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Chickens and other pets

Dog looking at chicken through Omlet’s Walk In Chicken Run

Can you dog and flock live in harmony?

Chickens can cohabitate with other household pets and farm animals as long as proper introductions are made. Dogs and cats in particular need special consideration before meeting your flock due to their innate predatory drives. But, with some careful preparation, your other family pets can enjoy the presence of your chickens.

What types of pets can I keep with chickens?

Several different types of pets can be kept with chickens. Chickens can share a space with:

  • Ducks and other fowl
  • Rabbits
  • Barnyard animals

You can also introduce your flock to your household pets like dogs and cats. Once they’re acquainted, your pets can roam freely together, which is truly a sight to behold.

Introducing other pets to your chickens

Slow and steady is the best method to let your other pets greet your flock of chickens. Always allow at least a week for your chickens to adjust to their new surroundings before introducing them to your other pets. And, keep in mind that chickens are prey animals, so their instinctive reaction to perceived threats is to squawk and run. This can incite a predator response in some pets, which can create a dangerous situation for your hens. By introducing your pets slowly and in controlled settings, you’ll be able to mitigate this risk and get off on the right foot.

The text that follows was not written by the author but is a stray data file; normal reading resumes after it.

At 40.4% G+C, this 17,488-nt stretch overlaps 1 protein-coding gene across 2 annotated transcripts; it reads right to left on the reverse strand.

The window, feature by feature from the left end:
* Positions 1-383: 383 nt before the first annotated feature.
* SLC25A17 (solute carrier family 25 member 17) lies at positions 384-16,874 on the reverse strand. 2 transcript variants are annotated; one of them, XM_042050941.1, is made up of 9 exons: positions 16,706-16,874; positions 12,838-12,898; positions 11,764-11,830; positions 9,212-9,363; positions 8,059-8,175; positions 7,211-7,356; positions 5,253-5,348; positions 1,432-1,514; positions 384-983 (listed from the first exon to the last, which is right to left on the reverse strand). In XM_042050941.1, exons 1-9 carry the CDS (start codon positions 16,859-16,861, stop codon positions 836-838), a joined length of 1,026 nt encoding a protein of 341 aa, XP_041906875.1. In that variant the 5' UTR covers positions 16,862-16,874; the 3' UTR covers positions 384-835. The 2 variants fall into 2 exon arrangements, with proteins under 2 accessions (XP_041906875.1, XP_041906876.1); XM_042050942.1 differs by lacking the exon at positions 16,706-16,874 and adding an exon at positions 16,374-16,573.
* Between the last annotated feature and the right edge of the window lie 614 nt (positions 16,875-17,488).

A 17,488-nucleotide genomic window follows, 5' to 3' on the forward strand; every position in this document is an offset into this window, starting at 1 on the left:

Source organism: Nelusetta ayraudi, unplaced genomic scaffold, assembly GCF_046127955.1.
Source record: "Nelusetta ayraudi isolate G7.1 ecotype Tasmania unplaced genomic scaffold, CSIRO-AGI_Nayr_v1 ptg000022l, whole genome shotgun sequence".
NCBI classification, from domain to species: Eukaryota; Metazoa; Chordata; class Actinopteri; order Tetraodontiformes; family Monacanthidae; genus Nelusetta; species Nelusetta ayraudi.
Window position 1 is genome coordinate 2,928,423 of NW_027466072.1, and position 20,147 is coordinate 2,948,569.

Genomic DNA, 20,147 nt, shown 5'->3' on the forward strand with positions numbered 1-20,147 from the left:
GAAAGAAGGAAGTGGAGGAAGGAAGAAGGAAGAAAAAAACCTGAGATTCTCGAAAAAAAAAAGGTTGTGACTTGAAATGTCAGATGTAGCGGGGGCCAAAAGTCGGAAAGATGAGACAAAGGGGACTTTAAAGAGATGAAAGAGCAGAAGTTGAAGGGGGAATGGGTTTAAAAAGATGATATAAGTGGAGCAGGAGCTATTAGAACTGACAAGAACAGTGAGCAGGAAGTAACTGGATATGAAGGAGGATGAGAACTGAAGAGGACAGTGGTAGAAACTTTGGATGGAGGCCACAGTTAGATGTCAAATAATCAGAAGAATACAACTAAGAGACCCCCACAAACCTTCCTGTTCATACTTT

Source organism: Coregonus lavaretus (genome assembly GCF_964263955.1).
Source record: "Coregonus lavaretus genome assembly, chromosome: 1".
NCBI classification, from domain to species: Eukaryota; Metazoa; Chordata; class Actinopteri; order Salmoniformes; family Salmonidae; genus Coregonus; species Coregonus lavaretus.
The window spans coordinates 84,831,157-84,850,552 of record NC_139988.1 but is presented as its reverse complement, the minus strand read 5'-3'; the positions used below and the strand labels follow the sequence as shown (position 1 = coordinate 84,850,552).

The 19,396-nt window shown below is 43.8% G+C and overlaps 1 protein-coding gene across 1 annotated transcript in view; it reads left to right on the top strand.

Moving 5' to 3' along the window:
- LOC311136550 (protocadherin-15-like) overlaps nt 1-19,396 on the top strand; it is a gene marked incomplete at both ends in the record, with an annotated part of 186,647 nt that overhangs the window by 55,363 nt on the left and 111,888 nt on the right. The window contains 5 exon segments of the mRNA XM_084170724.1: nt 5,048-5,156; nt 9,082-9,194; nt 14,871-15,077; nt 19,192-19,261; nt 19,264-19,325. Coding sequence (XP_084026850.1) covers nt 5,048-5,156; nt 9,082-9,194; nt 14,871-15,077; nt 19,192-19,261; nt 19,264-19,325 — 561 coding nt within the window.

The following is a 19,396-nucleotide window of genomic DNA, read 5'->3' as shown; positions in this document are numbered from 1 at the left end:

Chickens with dogs

Well-trained dogs are the easiest pets to introduce to your flock. Their ability and willingness to listen to your commands are instrumental in a successful flock meet-and-greet. Allow your dog to view your chickens from afar for a few days – either separated by a window or a fence. This will allow your chickens to settle into their new home, and let your dog get used to their sights and sounds.

Use a leash the first few times your dog meets with your flock. Allow them to sniff them through the safety of a chicken run. Always reward your dog with their favorite snack, toy, or some good-dog scratches.

After a few successful and laid-back meetings, you can let your dog explore your chickens’ area off-leash. Never leave your chickens unattended until you are absolutely sure that your dog does not pose a threat to them. And, free-range chickens should always be monitored while your other pets are outside with them.

Chickens with cats

Cats pose a little more of a challenge around chickens. While cats can be trained, their personalities make them independent and more prone to a hunting mentality. One of the best ways to let your cats get used to your chickens is by placing a catio next to your chickens’ run.

If you don’t have enough space for a catio next to your chicken run, let them view your flock from a window. You may notice your cat “chattering” at your chickens, or displaying other predatory behaviors. Strive to keep your cats indoors until they aren’t as interested in your flock’s activities.

Cats don’t commonly attack chickens, but they may be tempted to pounce on them, which can harm or severely stress your hens. Large-breed chickens are the best choice if your flock will be sharing a space with cats, as your felines will be less likely to test their luck with larger birds.

Chickens with ducks and other birds

Chickens and ducks can be kept together, but it’s very important that all of your ducks are females (hens). Male ducks, or drakes, are much too aggressive with chickens and will harm or even kill them. And, to house ducks and chickens together, you’ll want to make sure there are a few modifications in place.